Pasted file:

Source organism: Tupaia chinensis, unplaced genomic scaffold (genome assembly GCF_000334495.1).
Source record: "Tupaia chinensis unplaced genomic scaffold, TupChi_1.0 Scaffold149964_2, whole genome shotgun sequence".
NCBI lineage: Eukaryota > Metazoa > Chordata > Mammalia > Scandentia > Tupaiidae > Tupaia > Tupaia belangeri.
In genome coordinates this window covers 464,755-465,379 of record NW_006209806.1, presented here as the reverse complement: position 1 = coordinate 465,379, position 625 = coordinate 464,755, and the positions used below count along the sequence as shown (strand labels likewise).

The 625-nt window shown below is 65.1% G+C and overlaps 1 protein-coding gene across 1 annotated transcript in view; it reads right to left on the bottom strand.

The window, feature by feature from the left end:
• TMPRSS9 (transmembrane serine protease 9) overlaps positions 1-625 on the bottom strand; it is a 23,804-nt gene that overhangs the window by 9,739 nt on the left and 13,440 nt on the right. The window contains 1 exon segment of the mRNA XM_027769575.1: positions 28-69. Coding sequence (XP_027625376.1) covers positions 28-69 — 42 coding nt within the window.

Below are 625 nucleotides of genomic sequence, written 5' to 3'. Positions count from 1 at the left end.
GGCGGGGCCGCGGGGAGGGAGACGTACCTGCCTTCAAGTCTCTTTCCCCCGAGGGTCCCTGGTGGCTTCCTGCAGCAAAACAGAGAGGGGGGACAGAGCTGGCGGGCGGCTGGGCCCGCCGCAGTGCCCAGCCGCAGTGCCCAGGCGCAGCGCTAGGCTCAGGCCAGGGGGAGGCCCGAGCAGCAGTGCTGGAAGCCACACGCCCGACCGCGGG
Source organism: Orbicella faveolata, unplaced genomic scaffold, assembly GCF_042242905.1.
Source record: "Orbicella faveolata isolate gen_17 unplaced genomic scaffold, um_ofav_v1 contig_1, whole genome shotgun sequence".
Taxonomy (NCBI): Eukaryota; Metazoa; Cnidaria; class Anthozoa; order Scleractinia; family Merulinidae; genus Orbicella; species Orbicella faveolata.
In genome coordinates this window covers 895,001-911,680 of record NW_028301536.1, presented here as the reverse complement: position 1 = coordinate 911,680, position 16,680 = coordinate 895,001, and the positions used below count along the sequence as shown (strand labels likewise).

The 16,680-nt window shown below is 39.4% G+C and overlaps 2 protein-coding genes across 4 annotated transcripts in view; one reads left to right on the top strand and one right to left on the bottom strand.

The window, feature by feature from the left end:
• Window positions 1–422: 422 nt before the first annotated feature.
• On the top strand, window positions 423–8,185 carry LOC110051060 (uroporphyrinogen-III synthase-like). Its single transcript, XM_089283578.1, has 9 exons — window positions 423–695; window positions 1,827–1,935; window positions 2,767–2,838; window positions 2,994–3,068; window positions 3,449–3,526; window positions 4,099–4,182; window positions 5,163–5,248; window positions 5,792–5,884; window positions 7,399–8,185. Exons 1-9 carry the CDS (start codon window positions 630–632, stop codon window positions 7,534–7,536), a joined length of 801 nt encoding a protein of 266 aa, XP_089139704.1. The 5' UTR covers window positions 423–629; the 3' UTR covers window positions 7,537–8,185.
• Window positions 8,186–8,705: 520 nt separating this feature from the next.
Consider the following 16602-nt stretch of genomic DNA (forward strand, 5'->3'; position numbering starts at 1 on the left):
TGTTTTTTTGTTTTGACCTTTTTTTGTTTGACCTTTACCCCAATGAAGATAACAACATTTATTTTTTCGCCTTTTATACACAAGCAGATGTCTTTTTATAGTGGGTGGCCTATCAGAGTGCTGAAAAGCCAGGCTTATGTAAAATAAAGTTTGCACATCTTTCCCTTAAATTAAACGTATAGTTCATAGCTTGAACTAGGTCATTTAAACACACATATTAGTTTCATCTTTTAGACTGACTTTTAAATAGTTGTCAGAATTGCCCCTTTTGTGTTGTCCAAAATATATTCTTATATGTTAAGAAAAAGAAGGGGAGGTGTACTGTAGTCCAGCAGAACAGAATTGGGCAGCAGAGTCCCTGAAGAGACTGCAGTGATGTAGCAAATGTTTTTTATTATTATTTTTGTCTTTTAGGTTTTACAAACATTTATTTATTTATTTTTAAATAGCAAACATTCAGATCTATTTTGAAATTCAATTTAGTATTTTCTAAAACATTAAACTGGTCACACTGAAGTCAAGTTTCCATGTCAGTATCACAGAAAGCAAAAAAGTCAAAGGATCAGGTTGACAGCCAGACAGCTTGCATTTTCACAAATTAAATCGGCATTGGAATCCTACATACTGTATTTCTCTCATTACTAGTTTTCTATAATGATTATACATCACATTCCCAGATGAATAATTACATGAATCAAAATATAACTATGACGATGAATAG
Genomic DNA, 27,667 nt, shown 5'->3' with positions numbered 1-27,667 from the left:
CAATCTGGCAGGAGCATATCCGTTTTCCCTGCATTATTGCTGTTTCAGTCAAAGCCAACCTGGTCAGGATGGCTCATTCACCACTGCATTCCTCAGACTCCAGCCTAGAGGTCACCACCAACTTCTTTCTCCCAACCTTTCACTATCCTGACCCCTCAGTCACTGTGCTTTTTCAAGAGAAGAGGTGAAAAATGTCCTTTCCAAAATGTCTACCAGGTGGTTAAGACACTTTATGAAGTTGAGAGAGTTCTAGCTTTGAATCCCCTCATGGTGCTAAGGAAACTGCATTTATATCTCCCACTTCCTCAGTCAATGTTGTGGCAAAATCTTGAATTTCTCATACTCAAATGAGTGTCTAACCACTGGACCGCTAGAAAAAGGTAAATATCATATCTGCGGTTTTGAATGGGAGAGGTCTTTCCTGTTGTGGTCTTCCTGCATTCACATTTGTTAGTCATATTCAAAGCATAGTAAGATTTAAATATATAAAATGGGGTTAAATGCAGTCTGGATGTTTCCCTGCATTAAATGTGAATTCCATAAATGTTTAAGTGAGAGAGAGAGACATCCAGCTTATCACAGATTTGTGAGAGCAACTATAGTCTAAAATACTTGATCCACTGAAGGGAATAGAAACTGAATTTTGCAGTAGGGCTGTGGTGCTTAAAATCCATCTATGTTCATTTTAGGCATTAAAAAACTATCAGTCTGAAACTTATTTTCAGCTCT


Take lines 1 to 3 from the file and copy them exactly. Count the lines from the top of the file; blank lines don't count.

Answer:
Source organism: Tupaia chinensis, unplaced genomic scaffold (genome assembly GCF_000334495.1).
Source record: "Tupaia chinensis unplaced genomic scaffold, TupChi_1.0 Scaffold149964_2, whole genome shotgun sequence".
NCBI lineage: Eukaryota > Metazoa > Chordata > Mammalia > Scandentia > Tupaiidae > Tupaia > Tupaia belangeri.